London mayor proposes planning changes to preserve discounts on market homes and cap shared ownership prices

The mayor of London is considering new planning guidance to ensure that any discounts to homes purchased via the discounted market sale (DMS) model of affordable housing are passed on to subsequent buyers, and may introduce a "formal cap" on the value of homes sold under shared ownership, according to a consultation document.

London mayor Sadiq Khan (Getty)
London mayor Sadiq Khan (Getty)

The mayor of London Sadiq Khan this week published a consultation document examining the future of intermediate housing delivery in the city.

The document said that such housing "is traditionally defined as affordable housing which is targeted at people who are unlikely to access homes at social rent levels, but who are not able to afford to buy or rent an adequate home on the open market".

The consultation said that the two types of intermediate homes "preferred" by the mayor of London are London Shared Ownership and London Living Rent.

However, other models - Discounted Market Rent, Discounted Market Sale [DMS) and Shared Equity - are supported "where they are genuinely affordable".

Under London shared ownership, the document said, purchasers buy a proportion of the home (generally a minimum of 25 per cent) with a mortgage and deposit and pay rent on the rest.

It added that London Living Rent homes are intermediate rented homes for which rents are set at or below benchmarks published by the Greater London Authority, which are based on a third of local household incomes.

Discounted market rent are intermediate rented homes for which rents are usually based on a proportion of the market rent, the document said, while discounted market sale are homes which purchasers buy at a discounted price.

The document added that shared equity includes homes which are "usually offered in estate regeneration projects to support leaseholders to return to an estate".

The document said that, while there are "not a significant number" of DMS homes being delivered in London, "it is important to ensure that where they are delivered that the discount is passed on to the next buyer to ensure that they remain genuinely affordable in future".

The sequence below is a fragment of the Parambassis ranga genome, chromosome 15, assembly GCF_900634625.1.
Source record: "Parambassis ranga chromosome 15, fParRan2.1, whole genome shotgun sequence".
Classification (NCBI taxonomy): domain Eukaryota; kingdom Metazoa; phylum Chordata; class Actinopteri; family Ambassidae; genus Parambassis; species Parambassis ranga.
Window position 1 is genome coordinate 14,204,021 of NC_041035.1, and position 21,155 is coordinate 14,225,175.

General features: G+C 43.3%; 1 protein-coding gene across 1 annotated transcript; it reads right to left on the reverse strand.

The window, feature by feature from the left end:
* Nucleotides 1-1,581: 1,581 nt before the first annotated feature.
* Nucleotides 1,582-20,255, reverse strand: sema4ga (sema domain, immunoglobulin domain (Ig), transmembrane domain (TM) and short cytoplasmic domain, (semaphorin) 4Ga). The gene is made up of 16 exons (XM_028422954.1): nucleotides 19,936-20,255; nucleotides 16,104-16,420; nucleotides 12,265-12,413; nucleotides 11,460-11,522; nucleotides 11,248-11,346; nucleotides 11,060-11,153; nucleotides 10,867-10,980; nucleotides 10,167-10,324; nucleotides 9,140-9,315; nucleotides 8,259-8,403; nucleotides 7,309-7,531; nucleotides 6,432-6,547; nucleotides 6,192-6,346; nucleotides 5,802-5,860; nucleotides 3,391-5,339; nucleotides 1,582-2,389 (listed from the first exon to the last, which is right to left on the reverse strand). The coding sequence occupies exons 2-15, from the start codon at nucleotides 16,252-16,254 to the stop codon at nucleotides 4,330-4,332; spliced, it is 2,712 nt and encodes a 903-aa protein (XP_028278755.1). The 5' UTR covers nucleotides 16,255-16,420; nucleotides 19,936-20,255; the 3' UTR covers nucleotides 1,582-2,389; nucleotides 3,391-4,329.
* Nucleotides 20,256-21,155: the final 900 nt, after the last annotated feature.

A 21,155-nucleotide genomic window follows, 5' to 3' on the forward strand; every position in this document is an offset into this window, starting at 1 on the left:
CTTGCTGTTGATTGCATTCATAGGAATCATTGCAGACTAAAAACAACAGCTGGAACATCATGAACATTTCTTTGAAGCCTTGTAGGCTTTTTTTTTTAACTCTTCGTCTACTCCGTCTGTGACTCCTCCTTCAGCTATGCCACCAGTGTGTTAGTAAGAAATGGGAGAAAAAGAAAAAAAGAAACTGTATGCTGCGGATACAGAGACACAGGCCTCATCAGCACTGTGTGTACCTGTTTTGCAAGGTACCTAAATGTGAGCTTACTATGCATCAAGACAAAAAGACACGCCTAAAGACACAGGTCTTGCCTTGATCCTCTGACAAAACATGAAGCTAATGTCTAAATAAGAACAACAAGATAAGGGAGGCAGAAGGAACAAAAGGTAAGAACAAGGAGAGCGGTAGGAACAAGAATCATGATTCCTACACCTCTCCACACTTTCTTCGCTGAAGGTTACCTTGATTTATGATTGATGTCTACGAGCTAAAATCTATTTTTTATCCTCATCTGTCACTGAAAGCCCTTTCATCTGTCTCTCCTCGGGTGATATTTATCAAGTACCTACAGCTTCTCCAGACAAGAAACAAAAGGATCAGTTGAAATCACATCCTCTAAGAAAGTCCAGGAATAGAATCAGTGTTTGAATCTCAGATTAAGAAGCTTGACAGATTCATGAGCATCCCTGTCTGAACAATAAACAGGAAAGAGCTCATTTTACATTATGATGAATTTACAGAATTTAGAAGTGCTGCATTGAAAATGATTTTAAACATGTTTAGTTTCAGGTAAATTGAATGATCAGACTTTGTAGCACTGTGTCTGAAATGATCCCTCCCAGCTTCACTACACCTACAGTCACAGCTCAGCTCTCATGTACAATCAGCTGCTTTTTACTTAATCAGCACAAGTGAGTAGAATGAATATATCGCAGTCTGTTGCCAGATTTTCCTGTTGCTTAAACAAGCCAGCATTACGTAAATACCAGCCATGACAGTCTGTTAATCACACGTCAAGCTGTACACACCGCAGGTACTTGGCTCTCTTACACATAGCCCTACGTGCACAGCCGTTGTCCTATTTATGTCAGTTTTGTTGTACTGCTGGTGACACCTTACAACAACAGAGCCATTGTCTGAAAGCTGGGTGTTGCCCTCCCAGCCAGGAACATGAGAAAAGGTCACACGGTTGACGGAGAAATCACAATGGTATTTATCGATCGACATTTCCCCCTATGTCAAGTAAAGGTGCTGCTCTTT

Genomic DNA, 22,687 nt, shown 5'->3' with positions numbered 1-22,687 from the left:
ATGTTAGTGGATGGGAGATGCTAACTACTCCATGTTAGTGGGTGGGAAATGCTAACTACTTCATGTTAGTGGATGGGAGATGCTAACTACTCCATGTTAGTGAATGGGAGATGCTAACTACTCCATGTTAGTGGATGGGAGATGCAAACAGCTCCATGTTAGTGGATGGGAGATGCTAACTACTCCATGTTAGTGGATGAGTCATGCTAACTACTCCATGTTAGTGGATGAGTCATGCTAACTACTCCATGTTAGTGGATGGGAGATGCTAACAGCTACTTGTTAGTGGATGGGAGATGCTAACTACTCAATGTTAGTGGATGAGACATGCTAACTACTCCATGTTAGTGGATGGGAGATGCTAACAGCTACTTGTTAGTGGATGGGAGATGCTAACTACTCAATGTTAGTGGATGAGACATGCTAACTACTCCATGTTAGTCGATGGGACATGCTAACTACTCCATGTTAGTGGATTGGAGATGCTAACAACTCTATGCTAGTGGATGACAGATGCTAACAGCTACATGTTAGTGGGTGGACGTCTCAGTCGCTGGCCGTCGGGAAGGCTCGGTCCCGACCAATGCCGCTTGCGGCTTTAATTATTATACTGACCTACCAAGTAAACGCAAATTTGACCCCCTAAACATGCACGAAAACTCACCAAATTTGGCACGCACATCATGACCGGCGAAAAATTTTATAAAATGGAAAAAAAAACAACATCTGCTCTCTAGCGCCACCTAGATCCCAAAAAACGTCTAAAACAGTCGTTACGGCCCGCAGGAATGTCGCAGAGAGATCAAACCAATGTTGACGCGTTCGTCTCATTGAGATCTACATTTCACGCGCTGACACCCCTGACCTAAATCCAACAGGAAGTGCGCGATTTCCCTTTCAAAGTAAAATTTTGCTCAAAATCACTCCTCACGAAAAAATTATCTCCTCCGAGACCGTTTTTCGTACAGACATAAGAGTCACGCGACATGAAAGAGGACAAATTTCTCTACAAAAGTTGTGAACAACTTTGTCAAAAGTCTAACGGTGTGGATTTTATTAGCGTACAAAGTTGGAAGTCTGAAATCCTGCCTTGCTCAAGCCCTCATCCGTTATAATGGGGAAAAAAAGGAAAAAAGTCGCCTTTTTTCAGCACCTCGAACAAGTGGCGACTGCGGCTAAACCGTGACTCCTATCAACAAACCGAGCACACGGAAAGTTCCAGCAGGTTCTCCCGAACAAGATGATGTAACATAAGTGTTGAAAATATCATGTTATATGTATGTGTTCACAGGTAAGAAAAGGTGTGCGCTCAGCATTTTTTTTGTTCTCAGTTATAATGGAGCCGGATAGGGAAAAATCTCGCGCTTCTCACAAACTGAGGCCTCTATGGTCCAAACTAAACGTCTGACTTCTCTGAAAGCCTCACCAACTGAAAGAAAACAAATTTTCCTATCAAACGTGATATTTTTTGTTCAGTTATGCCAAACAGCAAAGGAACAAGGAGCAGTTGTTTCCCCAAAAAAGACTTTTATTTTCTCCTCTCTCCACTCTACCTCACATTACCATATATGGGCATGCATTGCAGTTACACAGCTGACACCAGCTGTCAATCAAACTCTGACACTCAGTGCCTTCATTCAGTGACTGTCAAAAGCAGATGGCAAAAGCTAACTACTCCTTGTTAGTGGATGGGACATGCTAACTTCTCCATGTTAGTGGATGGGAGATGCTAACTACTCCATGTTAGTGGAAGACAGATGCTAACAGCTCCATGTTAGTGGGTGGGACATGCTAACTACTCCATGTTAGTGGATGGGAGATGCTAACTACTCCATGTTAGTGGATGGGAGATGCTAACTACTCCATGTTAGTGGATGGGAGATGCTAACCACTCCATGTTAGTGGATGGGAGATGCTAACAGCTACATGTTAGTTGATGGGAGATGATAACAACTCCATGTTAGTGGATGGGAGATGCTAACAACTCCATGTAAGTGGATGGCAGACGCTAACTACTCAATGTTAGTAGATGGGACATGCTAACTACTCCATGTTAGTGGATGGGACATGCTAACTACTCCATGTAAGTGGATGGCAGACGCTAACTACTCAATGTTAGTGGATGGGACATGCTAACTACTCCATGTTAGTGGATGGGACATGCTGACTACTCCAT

The document said that, in order to "support local planning authorities in enforcing this, and to ensure that developers have clarity on expectations, the Greater London Authority could introduce guidance on how any DMS homes which are delivered in London should be secured in perpetuity".

It said that this "would help to ensure that where these homes are delivered, they provide a lasting benefit for Londoners".

The document said that the guidance could include:

  • A requirement to include a clause in the head lease of any DMS homes "which restricts any subsequent sales to those within the income caps set out in the London Plan (Intend to Publish version)".
  • Setting out "a clear requirement in any section 106 agreement that the discount offered on the home should remain in perpetuity, and expectations for how homes will be valued".
  • Setting out in the section 106 agreement "the level of subsidy to be repaid to the local authority if the home is eventually sold on the open market".

The consultation asked whether such guidance would "be effective in ensuring that DMS homes are secured in perpetuity".

Elsewhere, the guidance also mooted a possible "formal cap" on the "open market values of shared ownership homes".

The document said that the mayor's Affordable Housing and Viability Supplementary Planning Guidance published in 2016 "provides some guidance on values of shared ownership homes, stating that 'shared ownership is not appropriate where unrestricted market values of a home exceed £600,000".

This is to ensure that mortgage costs remain affordable to buyers.

However, it added that "analysis shows that in some expensive areas of London, rising house prices mean that some shared ownership properties are exceeding this amount".

In 2017/18, the consultation document said, 18 per cent of new shared ownership homes had an open market value above £600,000.

The document said that "one option to ensure affordability of shared ownership homes is to introduce a formal cap on the open market values of shared ownership homes".

This "could help to ensure that these homes are only developed where they are affordable to households at a range of income levels, not only those at the top of the eligibility bracket", the document said.

The document said that any changes would be introduced "through the mayor's planning powers".

The consultation runs from 4 August to 11 October 2020.

A Planning feature looking at Khan's record on affordable housing delivery can be read here.


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